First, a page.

So I’ll be going back this week, to dermatology and allergy.  I’m going to ask my doctors to communicate with each other about what they’ve found.

And maybe I don’t have mast cell activation syndrome.  It’s still too soon to say for sure.

But right now I am proud of myself because this time around, I’ve internalized nothing.

If those ER doctors don’t get it, well, forget them.

At least that’s the one good thing that’s come out of this, as well as my weird chiropractor paralysis episode.

A younger me would have thought there’s something wrong with me, for having problems other people don’t understand.

Now nothing slows me down.  When people dismiss me, I bounce back and fight harder.

Grateful to be okay

Well, if there’s anything I can say I learned last week week (in addition to chiropractors are dangerous), it’s this:

How very, very grateful I am not to have a permanent nerve injury.

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I guess that’s sort of the obvious thing for anyone to say in this situation.  But what really surprised me was that my biggest fear was not how difficult daily life was going to be if my nerve issues turned out to be permanent.

Instead, what scared me the most was that I might have to give up my chosen career– or, at least, not be able to do it in the way that I want.

It was sort of a reminder for me, in a way, of how much I really want to become a physical therapist.  Because in my daily life, I often get bogged down in the practicalities.  The few remaining prerequisites I would need to take in order to apply to certain programs.  Taking the GRE (again, that is– let’s not talk about how I scored the first time!).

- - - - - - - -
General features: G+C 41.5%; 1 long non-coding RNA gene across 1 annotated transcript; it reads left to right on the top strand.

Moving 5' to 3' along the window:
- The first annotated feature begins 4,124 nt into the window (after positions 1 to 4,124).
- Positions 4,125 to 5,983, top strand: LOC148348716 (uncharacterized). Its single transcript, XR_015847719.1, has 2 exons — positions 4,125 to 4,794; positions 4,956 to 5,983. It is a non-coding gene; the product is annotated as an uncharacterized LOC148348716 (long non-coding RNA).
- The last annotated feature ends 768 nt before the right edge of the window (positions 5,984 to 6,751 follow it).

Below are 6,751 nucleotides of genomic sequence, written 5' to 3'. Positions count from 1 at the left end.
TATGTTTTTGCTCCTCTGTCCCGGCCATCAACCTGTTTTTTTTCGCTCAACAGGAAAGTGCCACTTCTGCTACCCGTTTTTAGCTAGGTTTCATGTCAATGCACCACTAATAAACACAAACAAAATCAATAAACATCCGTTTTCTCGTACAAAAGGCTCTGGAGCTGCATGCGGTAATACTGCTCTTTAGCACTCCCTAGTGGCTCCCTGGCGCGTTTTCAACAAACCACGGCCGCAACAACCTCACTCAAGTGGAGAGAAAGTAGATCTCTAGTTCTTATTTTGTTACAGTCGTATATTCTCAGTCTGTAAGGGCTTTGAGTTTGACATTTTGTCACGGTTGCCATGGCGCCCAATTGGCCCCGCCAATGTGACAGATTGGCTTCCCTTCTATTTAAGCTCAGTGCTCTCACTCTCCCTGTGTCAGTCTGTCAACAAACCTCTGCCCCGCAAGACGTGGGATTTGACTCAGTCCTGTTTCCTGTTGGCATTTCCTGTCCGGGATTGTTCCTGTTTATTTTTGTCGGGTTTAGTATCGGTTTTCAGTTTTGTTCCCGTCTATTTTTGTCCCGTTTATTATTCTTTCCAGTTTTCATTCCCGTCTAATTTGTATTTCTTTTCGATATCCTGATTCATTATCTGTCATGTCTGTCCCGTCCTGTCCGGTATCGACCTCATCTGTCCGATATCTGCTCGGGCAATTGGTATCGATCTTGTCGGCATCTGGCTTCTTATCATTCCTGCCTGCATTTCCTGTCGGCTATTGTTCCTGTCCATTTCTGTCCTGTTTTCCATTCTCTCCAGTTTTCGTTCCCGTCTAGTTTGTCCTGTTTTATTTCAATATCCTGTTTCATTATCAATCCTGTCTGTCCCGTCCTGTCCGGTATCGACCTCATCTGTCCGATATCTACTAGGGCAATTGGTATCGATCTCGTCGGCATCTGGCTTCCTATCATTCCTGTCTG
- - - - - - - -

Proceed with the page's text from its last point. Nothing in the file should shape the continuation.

Last Friday, I consulted a neurologist, and was very encouraged by what she said.  On the way home, I stopped in the town of Newburyport, Mass., which is always one of my favorite places to go in the summer.

I could feel my body telling me it was okay to move, that it was okay to start using my legs again.  So I walked around and took in the sunset, gathering my thoughts.

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And I was just sort of thinking of everything I’ve been working on so far– my classes, my blog, my Youtube channel (I have so many ideas for videos I mean to make!).

And of course, the e-book I’ve been working on– Exercises for the Sacroiliac Joint.  It will be quite a bit easier to get back into concentrating on that, now that the question of whether I’ll be partially paralyzed for the rest of my life has been taken off the table.

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As I have said before, I don’t necessarily think everything happens for a reason.  But as my friend Nicole told me once, “You can make meaning out of things for yourself.”

So there a few lessons I can draw from what happened:

1) I need to explore alternatives to chiropractic adjustments.  Who knows where this will take me?  Maybe I’ll discover something even better, something that will benefit my future patients and make me a better PT.

2) I have such a better understanding now of what it feels like to have nerve damage.  Before, it was something I only could imagine.  Now I have felt it– thankfully, only for about a week.

And 3) What a reminder of how much I really do want to do this.  I want to teach people, I want to educate (and thank God I’ll still be able to use my own body as a tool to do so with).

Sometimes I feel myself get slowed down by the demands of daily life, and the things I have to do just to get into school.   So in a way, it was quite the wake-up call to get in touch with the fear I had, at the thought it could be taken away.